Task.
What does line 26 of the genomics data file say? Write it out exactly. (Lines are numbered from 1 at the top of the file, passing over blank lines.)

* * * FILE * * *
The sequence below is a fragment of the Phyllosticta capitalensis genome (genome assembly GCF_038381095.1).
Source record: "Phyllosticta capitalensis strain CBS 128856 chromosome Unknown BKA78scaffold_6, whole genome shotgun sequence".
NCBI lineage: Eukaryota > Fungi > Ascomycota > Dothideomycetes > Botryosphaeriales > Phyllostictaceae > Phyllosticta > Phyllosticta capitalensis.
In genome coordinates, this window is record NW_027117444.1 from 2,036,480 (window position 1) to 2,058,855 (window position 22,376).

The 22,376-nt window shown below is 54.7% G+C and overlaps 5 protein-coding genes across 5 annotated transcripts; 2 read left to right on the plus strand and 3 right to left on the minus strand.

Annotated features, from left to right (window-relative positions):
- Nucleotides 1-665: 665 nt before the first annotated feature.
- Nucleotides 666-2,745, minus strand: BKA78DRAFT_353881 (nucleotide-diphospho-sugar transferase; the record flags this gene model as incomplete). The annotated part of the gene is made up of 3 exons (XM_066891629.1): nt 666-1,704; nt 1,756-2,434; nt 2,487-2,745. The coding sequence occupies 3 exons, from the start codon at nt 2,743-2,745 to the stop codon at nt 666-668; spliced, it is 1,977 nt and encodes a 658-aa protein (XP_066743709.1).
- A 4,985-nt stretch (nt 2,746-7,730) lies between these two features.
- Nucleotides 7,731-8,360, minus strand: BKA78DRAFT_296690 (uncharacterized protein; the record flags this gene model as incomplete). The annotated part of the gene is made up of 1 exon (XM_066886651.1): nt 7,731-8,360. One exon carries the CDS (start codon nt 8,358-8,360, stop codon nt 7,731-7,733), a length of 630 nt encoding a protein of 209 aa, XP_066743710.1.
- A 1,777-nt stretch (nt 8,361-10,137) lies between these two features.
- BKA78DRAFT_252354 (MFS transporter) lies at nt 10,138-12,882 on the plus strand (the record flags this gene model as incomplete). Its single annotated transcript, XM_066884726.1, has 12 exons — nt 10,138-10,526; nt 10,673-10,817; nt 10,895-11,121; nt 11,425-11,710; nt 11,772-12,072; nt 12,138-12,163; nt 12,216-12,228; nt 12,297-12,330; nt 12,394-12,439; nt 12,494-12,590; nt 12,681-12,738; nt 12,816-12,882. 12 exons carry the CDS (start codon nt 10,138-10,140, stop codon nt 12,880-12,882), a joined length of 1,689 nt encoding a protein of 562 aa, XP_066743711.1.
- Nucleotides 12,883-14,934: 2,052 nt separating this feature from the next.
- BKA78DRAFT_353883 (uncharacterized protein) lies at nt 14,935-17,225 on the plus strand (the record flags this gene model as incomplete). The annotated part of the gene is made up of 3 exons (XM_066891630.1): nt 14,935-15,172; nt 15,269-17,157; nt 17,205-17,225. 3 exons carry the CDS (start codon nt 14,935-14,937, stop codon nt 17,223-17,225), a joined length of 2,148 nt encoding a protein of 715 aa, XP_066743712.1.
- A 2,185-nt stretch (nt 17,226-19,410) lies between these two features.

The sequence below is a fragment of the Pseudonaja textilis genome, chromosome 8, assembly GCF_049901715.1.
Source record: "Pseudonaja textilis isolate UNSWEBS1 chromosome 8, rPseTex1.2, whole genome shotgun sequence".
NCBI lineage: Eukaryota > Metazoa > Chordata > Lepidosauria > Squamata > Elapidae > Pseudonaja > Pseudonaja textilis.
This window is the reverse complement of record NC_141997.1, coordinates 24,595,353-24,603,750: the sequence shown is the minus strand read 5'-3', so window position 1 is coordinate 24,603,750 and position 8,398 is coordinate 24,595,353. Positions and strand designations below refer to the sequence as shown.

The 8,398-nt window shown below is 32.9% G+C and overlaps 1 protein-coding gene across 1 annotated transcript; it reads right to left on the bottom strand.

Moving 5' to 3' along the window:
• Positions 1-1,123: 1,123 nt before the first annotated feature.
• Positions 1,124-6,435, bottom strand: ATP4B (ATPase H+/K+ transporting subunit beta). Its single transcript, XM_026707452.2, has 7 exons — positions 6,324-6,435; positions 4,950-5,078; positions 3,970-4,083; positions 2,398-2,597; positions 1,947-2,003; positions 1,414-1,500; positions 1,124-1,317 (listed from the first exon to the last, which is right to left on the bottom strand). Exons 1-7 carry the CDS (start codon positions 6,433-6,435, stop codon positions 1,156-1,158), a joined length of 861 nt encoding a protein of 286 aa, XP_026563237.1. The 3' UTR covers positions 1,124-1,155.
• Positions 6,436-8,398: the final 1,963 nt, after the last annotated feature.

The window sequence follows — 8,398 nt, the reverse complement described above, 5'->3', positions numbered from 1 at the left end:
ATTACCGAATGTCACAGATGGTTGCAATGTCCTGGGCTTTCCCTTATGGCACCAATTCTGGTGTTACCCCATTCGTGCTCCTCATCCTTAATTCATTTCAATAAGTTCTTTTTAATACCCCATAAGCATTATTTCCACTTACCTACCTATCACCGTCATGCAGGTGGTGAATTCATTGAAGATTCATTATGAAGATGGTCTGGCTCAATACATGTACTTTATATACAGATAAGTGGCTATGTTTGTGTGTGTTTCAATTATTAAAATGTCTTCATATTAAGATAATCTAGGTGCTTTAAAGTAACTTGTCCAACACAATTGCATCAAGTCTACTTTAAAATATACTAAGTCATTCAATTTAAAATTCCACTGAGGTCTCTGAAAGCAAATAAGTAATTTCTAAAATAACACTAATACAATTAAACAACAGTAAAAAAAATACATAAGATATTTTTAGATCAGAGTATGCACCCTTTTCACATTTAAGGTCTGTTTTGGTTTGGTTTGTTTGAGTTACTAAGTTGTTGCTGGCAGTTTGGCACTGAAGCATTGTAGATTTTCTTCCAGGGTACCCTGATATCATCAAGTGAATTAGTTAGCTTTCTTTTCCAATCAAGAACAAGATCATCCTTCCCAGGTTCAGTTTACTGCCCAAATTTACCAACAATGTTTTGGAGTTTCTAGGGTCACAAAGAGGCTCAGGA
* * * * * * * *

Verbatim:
ATTACCGAATGTCACAGATGGTTGCAATGTCCTGGGCTTTCCCTTATGGCACCAATTCTGGTGTTACCCCATTCGTGCTCCTCATCCTTAATTCATTTCAATAAGTTCTTTTTAATACCCCATAAGCATTATTTCCACTTACCTACCTATCACCGTCATGCAGGTGGTGAATTCATTGAAGATTCATTATGAAGATGGTCTGGCTCAATACATGTACTTTATATACAGATAAGTGGCTATGTTTGTGTGTGTTTCAATTATTAAAATGTCTTCATATTAAGATAATCTAGGTGCTTTAAAGTAACTTGTCCAACACAATTGCATCAAGTCTACTTTAAAATATACTAAGTCATTCAATTTAAAATTCCACTGAGGTCTCTGAAAGCAAATAAGTAATTTCTAAAATAACACTAATACAATTAAACAACAGTAAAAAAAATACATAAGATATTTTTAGATCAGAGTATGCACCCTTTTCACATTTAAGGTCTGTTTTGGTTTGGTTTGTTTGAGTTACTAAGTTGTTGCTGGCAGTTTGGCACTGAAGCATTGTAGATTTTCTTCCAGGGTACCCTGATATCATCAAGTGAATTAGTTAGCTTTCTTTTCCAATCAAGAACAAGATCATCCTTCCCAGGTTCAGTTTACTGCCCAAATTTACCAACAATGTTTTGGAGTTTCTAGGGTCACAAAGAGGCTCAGGA